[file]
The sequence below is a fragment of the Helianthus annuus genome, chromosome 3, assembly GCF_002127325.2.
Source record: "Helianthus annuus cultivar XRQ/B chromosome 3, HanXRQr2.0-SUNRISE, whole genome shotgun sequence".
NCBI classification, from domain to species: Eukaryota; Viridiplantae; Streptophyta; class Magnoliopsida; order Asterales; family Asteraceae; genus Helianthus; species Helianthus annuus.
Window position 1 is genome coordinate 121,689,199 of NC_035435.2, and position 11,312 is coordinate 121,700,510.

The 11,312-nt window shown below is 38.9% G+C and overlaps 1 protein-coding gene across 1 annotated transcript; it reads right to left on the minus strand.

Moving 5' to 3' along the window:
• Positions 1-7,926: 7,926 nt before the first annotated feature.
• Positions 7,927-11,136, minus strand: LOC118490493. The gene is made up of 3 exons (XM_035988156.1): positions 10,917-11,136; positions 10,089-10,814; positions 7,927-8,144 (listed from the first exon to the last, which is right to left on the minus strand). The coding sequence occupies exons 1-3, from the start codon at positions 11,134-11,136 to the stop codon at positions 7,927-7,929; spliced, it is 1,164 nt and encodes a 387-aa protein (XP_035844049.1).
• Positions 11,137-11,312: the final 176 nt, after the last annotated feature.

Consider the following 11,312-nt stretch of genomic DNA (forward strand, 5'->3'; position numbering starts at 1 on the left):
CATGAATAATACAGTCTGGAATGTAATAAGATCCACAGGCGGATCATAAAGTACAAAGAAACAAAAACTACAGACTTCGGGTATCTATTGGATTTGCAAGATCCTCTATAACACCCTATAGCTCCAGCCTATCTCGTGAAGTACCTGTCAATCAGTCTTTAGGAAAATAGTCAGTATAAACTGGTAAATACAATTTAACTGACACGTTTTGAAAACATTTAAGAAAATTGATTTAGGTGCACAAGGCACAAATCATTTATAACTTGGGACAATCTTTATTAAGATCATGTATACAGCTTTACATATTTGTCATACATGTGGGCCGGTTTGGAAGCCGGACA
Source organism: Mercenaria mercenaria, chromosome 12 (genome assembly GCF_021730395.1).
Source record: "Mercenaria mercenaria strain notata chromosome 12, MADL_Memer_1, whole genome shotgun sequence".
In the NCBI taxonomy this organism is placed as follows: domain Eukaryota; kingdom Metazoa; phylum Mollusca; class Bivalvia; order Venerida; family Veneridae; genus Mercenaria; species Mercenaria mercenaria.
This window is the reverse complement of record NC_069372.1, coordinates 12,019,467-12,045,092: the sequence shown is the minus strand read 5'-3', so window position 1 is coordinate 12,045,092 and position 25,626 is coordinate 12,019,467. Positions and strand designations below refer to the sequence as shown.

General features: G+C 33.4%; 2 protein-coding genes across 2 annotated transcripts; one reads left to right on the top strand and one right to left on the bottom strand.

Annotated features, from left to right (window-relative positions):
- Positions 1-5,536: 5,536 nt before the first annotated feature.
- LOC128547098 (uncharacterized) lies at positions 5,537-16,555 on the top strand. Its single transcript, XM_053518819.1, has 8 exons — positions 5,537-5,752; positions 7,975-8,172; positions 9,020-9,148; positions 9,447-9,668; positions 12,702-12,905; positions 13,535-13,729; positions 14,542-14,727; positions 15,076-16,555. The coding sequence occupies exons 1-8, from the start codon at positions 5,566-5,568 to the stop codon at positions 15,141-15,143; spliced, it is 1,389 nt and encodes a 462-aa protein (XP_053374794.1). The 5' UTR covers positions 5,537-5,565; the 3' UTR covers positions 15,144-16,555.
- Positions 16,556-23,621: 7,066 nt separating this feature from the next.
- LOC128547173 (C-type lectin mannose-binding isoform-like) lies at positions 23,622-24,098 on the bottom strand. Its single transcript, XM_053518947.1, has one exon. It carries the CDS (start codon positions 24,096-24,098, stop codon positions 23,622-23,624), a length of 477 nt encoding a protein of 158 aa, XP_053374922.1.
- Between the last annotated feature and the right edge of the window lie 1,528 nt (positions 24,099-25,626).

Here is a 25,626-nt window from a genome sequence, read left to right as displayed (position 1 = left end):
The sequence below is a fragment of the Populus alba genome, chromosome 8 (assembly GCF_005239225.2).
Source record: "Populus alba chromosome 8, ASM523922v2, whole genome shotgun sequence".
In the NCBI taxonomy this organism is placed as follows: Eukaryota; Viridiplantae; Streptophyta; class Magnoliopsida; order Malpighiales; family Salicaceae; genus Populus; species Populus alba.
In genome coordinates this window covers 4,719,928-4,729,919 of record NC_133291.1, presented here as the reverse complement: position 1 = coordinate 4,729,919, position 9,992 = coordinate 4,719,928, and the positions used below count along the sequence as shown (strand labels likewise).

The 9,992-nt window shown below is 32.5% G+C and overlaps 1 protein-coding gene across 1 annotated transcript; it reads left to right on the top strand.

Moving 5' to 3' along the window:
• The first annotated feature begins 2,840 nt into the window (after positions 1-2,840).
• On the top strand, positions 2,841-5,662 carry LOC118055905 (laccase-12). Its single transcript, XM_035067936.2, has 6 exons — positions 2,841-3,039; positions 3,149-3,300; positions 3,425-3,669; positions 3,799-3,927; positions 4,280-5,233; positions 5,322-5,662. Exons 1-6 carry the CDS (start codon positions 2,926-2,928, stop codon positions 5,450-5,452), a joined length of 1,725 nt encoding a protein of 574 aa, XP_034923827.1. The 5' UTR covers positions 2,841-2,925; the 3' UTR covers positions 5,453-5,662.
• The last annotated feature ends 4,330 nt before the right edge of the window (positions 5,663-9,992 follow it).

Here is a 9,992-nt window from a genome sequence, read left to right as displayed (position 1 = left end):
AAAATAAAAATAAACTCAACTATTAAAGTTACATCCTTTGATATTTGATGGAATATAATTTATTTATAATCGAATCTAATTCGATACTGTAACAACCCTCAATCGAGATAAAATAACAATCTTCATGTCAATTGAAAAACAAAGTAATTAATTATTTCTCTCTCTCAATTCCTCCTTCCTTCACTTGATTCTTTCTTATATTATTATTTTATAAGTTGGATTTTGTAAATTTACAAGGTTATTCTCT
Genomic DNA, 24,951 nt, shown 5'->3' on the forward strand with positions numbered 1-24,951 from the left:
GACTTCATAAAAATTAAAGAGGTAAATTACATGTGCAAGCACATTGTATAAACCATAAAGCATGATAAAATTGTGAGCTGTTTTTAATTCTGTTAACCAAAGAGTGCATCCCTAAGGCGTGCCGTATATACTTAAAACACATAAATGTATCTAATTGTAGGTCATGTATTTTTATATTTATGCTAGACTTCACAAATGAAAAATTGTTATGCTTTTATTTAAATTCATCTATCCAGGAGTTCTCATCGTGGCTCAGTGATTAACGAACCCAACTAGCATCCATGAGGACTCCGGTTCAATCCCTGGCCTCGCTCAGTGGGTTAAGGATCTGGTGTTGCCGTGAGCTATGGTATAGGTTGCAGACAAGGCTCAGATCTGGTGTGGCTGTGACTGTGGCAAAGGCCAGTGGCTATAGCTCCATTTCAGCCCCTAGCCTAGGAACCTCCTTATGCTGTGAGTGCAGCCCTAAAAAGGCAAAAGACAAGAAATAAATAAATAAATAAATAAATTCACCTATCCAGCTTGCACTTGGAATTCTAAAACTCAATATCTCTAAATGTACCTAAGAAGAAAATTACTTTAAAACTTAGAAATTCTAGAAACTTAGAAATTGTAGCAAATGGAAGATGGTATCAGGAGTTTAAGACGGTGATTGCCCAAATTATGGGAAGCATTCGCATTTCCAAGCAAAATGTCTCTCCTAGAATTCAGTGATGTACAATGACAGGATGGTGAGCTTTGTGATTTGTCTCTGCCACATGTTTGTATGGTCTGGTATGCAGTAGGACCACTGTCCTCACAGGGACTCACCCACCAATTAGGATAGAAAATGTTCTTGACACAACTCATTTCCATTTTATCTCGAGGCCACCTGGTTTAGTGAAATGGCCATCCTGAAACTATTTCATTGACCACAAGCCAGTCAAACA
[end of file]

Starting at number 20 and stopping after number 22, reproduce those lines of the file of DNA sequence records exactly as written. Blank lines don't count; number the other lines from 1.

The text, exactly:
- Positions 16,556-23,621: 7,066 nt separating this feature from the next.
- LOC128547173 (C-type lectin mannose-binding isoform-like) lies at positions 23,622-24,098 on the bottom strand. Its single transcript, XM_053518947.1, has one exon. It carries the CDS (start codon positions 24,096-24,098, stop codon positions 23,622-23,624), a length of 477 nt encoding a protein of 158 aa, XP_053374922.1.
- Between the last annotated feature and the right edge of the window lie 1,528 nt (positions 24,099-25,626).